Melbourne derbies can be daunting affairs for those who have never experienced them before.
Some players handle the prospect of the biggest stage with aplomb: it was hardly a surprise that Tim Cahill, the man who loves the limelight, scored a wonder goal on his debut as he helped power Melbourne City to a 4-1 win over Melbourne Victory in the first of the three derbies last season.
Others can go into their shells or take time to adjust. The tackles always seem to fly in harder, the crowd noise seems to be louder and the pace and intensity of the game is greater.
This time round there are plenty who will be making a Derby debut. Victory’s new signing, Rhys Williams, the former Socceroo defender, and its new Dutch forward, Leroy George, are probably the two most prominent names in navy blue lining up for their first taste of the Victory v City rivalry. Argentinian midfielder Matias Sanchez, a veteran of explosive confrontations in Buenos Aires, where so many top Argentine teams are based, may join them.
There will be several in sky blue experiencing the special tensions of a Derby for the first time, including City’s new Scottish frontman Ross McCormick.
But as he started his career off with Glasgow Rangers and subsequently played at Leeds and Fulham, he will be well used to the tensions that come with local rivalries. Nowhere in Britain is the tension hotter than in Glasgow, where the Rangers v Celtic fixtures triggers animosity and visceral hatreds that stretch back more than a century, emphasising economic, religious and cultural divisions which have historically separated the two great clubs.
However, one man will go into this game with more riding on his shoulders than any other, and that is City’s new English coach, Warren Joyce.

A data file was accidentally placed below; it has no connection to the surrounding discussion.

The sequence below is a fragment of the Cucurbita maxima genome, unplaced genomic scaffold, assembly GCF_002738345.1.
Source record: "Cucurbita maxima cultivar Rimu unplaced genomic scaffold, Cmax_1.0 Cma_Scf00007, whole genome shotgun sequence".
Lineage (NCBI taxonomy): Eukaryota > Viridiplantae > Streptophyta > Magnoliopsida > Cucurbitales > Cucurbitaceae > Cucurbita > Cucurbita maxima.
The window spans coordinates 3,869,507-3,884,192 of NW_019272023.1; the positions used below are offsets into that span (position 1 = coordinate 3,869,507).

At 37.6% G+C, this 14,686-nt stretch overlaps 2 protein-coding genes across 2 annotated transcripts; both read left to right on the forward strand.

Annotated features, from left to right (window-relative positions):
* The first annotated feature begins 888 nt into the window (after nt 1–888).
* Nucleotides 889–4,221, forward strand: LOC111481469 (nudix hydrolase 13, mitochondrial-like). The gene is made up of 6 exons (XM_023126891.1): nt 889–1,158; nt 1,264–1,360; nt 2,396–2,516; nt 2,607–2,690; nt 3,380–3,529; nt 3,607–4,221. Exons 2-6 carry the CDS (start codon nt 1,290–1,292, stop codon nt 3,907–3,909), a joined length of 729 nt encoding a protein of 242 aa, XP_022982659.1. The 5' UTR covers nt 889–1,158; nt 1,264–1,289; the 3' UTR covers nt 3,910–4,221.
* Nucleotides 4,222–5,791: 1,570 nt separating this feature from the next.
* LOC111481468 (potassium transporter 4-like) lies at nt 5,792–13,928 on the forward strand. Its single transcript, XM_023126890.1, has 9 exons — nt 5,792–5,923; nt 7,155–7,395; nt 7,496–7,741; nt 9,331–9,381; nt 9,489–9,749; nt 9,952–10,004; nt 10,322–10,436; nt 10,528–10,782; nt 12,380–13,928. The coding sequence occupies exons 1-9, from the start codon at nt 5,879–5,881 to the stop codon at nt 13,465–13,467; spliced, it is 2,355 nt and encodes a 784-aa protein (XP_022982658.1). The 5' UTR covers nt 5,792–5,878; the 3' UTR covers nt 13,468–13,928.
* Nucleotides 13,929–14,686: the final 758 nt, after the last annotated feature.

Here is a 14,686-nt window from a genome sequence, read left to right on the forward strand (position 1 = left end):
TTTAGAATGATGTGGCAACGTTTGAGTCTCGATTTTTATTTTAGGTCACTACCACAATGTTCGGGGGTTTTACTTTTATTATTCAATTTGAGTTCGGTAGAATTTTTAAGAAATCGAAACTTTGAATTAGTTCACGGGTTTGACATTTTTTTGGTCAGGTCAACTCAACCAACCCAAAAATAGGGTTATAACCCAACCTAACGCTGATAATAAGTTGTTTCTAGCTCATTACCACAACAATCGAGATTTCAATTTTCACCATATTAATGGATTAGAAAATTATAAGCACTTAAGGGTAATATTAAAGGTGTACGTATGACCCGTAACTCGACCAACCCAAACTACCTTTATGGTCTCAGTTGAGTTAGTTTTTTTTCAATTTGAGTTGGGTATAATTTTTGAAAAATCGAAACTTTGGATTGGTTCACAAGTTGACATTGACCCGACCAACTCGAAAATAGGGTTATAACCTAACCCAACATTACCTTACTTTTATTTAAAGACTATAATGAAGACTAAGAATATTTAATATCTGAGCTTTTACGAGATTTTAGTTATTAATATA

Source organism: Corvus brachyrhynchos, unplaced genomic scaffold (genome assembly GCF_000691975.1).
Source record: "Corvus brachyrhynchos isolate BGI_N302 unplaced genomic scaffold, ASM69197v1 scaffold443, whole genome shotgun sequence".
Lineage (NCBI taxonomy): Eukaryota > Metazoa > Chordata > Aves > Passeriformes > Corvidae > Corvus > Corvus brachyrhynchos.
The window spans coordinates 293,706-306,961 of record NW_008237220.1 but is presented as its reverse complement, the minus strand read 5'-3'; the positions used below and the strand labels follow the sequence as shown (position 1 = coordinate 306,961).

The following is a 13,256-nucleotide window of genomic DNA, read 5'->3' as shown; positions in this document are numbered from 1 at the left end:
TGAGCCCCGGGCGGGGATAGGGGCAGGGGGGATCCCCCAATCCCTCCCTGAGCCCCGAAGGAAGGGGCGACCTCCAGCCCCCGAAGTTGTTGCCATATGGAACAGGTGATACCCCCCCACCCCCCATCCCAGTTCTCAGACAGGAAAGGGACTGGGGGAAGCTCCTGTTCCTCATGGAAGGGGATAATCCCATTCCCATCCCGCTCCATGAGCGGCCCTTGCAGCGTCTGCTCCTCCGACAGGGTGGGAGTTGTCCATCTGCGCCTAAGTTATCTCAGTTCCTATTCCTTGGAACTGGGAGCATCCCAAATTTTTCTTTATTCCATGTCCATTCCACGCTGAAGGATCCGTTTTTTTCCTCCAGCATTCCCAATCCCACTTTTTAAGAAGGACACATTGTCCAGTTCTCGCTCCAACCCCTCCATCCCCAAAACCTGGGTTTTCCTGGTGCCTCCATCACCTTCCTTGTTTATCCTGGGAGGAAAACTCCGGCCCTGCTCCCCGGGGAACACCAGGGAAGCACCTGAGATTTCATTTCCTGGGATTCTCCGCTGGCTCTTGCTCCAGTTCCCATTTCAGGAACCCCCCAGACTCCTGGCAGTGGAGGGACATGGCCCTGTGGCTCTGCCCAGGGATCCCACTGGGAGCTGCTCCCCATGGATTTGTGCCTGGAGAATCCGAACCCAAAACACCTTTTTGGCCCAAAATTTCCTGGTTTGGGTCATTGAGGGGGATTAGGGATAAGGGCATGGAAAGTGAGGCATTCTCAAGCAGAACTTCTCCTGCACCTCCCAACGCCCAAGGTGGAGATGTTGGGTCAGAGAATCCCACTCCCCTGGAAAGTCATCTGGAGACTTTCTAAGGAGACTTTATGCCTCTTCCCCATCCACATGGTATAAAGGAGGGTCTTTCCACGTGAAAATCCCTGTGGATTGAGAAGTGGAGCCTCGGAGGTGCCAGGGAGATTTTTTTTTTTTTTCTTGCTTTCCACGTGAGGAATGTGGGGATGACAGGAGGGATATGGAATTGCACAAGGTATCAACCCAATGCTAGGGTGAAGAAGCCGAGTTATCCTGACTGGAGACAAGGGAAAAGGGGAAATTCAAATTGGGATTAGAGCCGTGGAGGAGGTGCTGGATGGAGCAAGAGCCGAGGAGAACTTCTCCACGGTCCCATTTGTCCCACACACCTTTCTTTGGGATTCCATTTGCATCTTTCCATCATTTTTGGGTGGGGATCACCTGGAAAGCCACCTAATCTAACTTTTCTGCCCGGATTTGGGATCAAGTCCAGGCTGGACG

He is the man whose tactical decisions, selections and approach to the game will be scrutinised more than any player because he is a fresh face.
Get it right and mastermind a City win, and his kudos will rise, his place in the affections of City fans be assured and the judgement of the media and critics will be positive.
Get it wrong and Victory fans will make him a figure of fun, City fans will be wondering what else lies in store, and the critics will mark it down as his first failure.
Not that Joyce is the sort to lose too much sleep over it. As pressure cooker situations go, he has been in far hotter kitchens and survived with his equanimity and sense of humour intact.
During a senior playing career which lasted 17 years, the now 52-year-old former midfielder spent two-thirds of that time (12 years) playing for the Lancashire clubs Bolton, Preston and Burnley, where the heat is on every time they meet on a football pitch.
He also experienced on-field tensions in England’s west country, during a period at Plymouth late in his playing days, where rivalries with Exeter and the Bristol clubs were heated.
And, of course, he spent eight years at Old Trafford as one of Sir Alex Ferguson’s assistants, coaching Manchester United’s reserve side.